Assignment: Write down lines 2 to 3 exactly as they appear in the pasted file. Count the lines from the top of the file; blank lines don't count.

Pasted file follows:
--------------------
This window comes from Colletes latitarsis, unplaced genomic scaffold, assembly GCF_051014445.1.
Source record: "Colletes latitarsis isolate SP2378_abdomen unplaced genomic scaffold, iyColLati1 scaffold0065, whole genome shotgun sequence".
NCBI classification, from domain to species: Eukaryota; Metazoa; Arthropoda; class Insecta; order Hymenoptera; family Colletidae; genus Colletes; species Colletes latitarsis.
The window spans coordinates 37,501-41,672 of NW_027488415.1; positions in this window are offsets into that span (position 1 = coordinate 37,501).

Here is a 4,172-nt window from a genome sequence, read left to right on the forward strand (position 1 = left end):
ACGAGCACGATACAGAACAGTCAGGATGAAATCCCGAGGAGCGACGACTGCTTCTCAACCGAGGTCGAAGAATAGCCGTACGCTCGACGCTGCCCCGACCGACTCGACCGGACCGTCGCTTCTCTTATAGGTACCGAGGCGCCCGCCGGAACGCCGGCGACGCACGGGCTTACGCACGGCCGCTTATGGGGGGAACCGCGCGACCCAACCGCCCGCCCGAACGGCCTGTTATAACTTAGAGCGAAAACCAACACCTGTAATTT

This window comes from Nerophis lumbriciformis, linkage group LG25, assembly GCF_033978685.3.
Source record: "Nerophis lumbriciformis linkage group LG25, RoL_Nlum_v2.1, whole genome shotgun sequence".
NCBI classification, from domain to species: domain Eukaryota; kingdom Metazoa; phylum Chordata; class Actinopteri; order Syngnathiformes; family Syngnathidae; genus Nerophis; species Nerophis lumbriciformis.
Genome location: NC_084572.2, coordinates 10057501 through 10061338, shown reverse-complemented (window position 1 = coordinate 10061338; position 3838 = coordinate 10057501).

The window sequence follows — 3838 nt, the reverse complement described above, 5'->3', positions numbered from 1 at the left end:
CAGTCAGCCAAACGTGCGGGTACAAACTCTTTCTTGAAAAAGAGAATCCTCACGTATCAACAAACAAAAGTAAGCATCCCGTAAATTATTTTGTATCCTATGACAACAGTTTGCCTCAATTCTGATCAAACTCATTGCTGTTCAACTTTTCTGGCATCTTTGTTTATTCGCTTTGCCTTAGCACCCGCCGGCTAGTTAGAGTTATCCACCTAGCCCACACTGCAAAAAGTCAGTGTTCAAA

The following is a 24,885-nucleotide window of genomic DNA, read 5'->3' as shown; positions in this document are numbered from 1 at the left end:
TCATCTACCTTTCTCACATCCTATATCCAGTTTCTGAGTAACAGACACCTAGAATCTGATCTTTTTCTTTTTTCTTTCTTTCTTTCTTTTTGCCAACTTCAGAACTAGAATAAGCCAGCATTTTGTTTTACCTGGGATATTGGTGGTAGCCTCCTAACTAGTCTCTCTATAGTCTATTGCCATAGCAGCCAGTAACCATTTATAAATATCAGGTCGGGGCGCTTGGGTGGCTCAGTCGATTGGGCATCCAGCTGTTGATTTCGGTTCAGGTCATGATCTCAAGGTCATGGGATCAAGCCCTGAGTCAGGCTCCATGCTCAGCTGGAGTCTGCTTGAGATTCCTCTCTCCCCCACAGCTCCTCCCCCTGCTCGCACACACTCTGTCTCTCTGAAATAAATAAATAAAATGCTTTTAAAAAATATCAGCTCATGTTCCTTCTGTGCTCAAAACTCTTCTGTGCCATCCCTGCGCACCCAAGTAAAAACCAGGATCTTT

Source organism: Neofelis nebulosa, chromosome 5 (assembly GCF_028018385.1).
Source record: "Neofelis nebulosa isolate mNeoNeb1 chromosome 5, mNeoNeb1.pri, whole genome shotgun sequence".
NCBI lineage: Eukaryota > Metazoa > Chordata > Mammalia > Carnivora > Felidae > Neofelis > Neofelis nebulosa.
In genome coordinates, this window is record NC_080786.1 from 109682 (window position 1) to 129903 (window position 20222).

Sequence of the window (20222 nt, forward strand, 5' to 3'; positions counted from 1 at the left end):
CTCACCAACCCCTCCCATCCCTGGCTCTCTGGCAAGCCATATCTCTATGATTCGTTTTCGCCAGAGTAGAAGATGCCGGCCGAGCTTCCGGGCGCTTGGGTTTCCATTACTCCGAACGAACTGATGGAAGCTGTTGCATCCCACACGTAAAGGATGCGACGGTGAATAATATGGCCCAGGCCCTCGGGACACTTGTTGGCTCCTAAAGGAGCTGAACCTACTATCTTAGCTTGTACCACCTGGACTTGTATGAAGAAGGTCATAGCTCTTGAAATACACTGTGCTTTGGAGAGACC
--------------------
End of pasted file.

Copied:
Source record: "Colletes latitarsis isolate SP2378_abdomen unplaced genomic scaffold, iyColLati1 scaffold0065, whole genome shotgun sequence".
NCBI classification, from domain to species: Eukaryota; Metazoa; Arthropoda; class Insecta; order Hymenoptera; family Colletidae; genus Colletes; species Colletes latitarsis.